The UFC’s return to the Mile High City will feature yet another rematch in the promotion’s lightweight division. Current champion Benson Henderson will look to make the first defense of his belt against the very man he took it from, Frankie Edgar.

Although many have argued the necessity of the UFC 150 main event, you’d be hard-pressed to find someone that has no desire to watch these two combatants go at it once again.

Can Edgar rebound and prove that their previous meeting at UFC 144 was just a fluke? Or will Henderson emphatically secure his reign on the division much like Edgar did previously with two straight wins over B.J. Penn?

Let’s take a deeper look at the fight. And as a reminder, this is a side-by-side comparison of how the fighters’ skills matchup against one another.

Striking: Henderson – 10, Edgar – 9

Henderson (R) connects with a kick (James Law/Heavy MMA)

On the feet, these fighters have very contrasting styles. This was clearly evident in their first meeting back in February.

Henderson is a naturally bigger man than Edgar. As such, he packs much more power in strikes. While the man known as “Smooth” is unlikely to outland Edgar in terms of volume, the damage he does when he connects is devastating. In addition to his power, Henderson uses a varied attack that includes kicks and knees to the body. He used these to interrupt Edgar’s flow in their previous meeting.

Edgar’s boxing technique is superior to Henderson’s. But this isn’t boxing. Although his speed and volume attack was enough against the aforementioned Penn and Gray Maynard, he left himself open a lot in his first meeting with Henderson. It resulted in the former champion taking a lot of damage on the feet over the course of five rounds. There’s no reason to believe this will change come Aug. 11.

Ground Game: Henderson – 10, Edgar – 9

Henderson (R) attacks with a guillotine choke (Esther Lin/MMA Fighting)

Both men possess the rank of brown belt in Brazilian Jiu-Jitsu. However, that does not make them equals in the submission department.

As evidenced by the fact that eight of his 16 wins have come by way of tapout, Henderson’s submission attack is the more dangerous of the two lightweights. Yet, at UFC 144, he was unable to finish Edgar with his patented guillotine choke—a move that earned him the WEC championship previously. Unless he is able to hurt Edgar on the feet first, it’s unlikely that he’ll become the first to submit the New Jersey native.

The effectiveness of Edgar’s ground game isn’t so much in his offensive attack, but his ability to avoid mistakes and avoid getting submitted. His calmness on the ground allowed him to escape Henderson’s choke in February. Coupled with his wrestling, “The Answer” has developed a more-than-adequate game under Renzo Gracie and Ricardo Almeida.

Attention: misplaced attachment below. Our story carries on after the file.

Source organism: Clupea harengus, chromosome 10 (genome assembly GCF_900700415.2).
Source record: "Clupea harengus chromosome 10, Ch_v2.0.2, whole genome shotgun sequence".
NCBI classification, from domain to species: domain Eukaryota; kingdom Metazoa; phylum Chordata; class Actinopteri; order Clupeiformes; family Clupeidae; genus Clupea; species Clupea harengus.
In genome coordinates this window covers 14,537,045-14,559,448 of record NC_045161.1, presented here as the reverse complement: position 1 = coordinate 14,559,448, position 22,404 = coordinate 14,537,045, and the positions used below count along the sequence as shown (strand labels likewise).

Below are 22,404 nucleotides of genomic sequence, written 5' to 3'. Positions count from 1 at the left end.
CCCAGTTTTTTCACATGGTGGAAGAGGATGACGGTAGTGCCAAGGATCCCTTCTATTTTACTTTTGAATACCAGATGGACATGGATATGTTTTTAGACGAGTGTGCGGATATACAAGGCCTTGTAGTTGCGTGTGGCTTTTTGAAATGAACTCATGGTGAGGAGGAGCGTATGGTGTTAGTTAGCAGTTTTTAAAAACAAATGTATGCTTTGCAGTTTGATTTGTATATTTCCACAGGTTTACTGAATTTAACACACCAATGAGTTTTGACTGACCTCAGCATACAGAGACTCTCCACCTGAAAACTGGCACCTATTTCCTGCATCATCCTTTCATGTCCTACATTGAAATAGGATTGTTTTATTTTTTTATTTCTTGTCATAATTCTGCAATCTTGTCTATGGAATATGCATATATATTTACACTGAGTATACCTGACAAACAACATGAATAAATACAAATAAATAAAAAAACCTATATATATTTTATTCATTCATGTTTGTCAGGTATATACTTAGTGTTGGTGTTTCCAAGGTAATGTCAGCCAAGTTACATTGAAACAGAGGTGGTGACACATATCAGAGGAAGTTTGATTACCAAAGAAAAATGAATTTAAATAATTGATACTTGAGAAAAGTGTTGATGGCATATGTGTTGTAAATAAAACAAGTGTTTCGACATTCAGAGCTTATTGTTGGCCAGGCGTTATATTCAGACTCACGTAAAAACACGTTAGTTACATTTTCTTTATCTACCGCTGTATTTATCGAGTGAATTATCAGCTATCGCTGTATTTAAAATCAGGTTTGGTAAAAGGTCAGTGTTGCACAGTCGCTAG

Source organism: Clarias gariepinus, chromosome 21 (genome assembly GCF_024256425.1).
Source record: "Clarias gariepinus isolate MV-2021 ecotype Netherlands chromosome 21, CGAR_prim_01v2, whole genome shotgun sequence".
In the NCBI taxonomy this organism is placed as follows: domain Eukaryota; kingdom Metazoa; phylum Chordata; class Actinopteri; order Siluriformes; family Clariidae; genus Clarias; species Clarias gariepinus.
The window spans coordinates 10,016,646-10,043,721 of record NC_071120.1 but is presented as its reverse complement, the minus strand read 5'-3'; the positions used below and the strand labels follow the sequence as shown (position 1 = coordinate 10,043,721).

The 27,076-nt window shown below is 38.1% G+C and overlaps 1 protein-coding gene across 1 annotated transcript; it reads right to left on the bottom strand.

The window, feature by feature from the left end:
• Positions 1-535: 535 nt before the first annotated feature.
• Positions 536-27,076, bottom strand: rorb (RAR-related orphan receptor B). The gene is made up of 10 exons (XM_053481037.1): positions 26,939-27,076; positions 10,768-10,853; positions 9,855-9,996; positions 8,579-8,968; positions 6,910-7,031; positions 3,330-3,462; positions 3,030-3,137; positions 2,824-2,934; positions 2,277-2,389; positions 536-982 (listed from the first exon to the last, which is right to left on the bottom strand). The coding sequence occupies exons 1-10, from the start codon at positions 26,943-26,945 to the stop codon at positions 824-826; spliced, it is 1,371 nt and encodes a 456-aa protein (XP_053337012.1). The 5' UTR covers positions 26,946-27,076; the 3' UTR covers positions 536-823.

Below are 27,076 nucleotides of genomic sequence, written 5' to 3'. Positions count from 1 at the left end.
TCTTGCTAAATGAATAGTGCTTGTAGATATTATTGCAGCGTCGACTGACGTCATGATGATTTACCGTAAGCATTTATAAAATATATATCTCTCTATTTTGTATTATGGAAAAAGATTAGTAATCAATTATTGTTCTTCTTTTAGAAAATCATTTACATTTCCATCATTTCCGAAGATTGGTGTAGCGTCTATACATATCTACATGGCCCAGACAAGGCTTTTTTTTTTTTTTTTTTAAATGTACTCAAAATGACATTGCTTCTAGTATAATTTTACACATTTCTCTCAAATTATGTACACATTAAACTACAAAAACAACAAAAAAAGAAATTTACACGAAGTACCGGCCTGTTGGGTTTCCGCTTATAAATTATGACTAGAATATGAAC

Wrestling: Henderson – 9, Edgar – 10

Edgar (L) lands a takedown (Esther Lin/MMA Fighting)

Despite the scorecards heavily favoring Henderson when the first fight ended, those that felt Edgar was slighted by the judges pointed toward the number of takedowns landed by Edgar.

Henderson’s size was a big factor in the first fight. Although he may not possess the same wrestling pedigree as Edgar, the former NAIA All-American has showed time and again that he does not care where the fight takes place. His striking—specifically a well-placed up kick—helped overcome the fact that he was taken down multiple times by Edgar in the first fight. At the same time, his striking also contributed to the takedowns more so than a deficiency in his wrestling technique.

Much like his fights with Gray Maynard, Edgar overcame the fact that he was dwarfed by his opponent to score takedowns. That speaks volumes about his timing and technique. The four-time national qualifier for Clarion University may not have the most decorated wrestling pedigree in the sport, but he has learned to adapt it to MMA as well as anyone.

X-Factor

Based on the first fight, it would be surprising if either fighter finish the other. In their 34 combined fights, only Henderson has been finished, and that was in his third career fight. As such, cardio will play a major factor over another five rounds. Because this fight is being contested in Denver, altitude will certainly affect both fighters’ conditioning. Will the fact that Edgar cuts much less weight give him an edge? Or will the Colorado native Henderson overcome the elevation?

Total: Henderson – 29, Edgar – 28

Verdict: On paper, there’s no reason to believe this fight will be any different from the first meeting. Edgar has shown throughout his career that he has more heart than most fighters, but eventually he will realize that the featherweight division is a better home for his smaller frame. Henderson by unanimous decision once again.

Top Photo: Frankie Edgar (R) lost his belt at UFC 144 to Benson Henderson (Esther Lin/MMA Fighting)

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